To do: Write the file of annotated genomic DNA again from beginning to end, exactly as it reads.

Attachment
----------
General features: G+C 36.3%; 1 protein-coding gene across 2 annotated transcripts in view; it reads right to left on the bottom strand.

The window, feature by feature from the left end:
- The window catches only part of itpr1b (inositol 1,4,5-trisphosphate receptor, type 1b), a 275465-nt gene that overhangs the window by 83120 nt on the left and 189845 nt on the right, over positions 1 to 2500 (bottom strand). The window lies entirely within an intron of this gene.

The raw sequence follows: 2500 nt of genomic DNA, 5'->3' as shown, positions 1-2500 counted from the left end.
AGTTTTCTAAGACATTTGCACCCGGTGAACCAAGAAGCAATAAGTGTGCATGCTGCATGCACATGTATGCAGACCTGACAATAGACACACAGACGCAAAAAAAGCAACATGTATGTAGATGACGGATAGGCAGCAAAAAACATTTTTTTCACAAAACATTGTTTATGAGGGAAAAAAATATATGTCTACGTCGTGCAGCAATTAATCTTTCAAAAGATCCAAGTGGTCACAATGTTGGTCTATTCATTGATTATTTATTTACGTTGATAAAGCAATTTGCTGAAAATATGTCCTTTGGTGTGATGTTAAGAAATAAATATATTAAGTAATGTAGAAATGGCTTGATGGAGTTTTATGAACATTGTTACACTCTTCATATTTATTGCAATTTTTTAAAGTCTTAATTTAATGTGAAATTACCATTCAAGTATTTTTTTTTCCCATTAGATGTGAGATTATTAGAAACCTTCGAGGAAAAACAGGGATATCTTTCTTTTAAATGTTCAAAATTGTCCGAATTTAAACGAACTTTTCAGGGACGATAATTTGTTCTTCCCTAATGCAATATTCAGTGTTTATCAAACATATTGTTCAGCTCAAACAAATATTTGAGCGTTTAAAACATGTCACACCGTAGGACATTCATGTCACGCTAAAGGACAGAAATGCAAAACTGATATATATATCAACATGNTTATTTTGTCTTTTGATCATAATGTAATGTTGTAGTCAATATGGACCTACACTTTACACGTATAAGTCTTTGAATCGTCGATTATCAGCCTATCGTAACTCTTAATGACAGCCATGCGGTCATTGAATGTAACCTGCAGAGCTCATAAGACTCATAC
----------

General features: G+C 36.3%; 1 protein-coding gene across 2 annotated transcripts in view; it reads right to left on the bottom strand.

The window, feature by feature from the left end:
- The window catches only part of itpr1b (inositol 1,4,5-trisphosphate receptor, type 1b), a 275465-nt gene that overhangs the window by 83120 nt on the left and 189845 nt on the right, over positions 1 to 2500 (bottom strand). The window lies entirely within an intron of this gene.

The raw sequence follows: 2500 nt of genomic DNA, 5'->3' as shown, positions 1-2500 counted from the left end.
AGTTTTCTAAGACATTTGCACCCGGTGAACCAAGAAGCAATAAGTGTGCATGCTGCATGCACATGTATGCAGACCTGACAATAGACACACAGACGCAAAAAAAGCAACATGTATGTAGATGACGGATAGGCAGCAAAAAACATTTTTTTCACAAAACATTGTTTATGAGGGAAAAAAATATATGTCTACGTCGTGCAGCAATTAATCTTTCAAAAGATCCAAGTGGTCACAATGTTGGTCTATTCATTGATTATTTATTTACGTTGATAAAGCAATTTGCTGAAAATATGTCCTTTGGTGTGATGTTAAGAAATAAATATATTAAGTAATGTAGAAATGGCTTGATGGAGTTTTATGAACATTGTTACACTCTTCATATTTATTGCAATTTTTTAAAGTCTTAATTTAATGTGAAATTACCATTCAAGTATTTTTTTTTCCCATTAGATGTGAGATTATTAGAAACCTTCGAGGAAAAACAGGGATATCTTTCTTTTAAATGTTCAAAATTGTCCGAATTTAAACGAACTTTTCAGGGACGATAATTTGTTCTTCCCTAATGCAATATTCAGTGTTTATCAAACATATTGTTCAGCTCAAACAAATATTTGAGCGTTTAAAACATGTCACACCGTAGGACATTCATGTCACGCTAAAGGACAGAAATGCAAAACTGATATATATATCAACATGNTTATTTTGTCTTTTGATCATAATGTAATGTTGTAGTCAATATGGACCTACACTTTACACGTATAAGTCTTTGAATCGTCGATTATCAGCCTATCGTAACTCTTAATGACAGCCATGCGGTCATTGAATGTAACCTGCAGAGCTCATAAGACTCATAC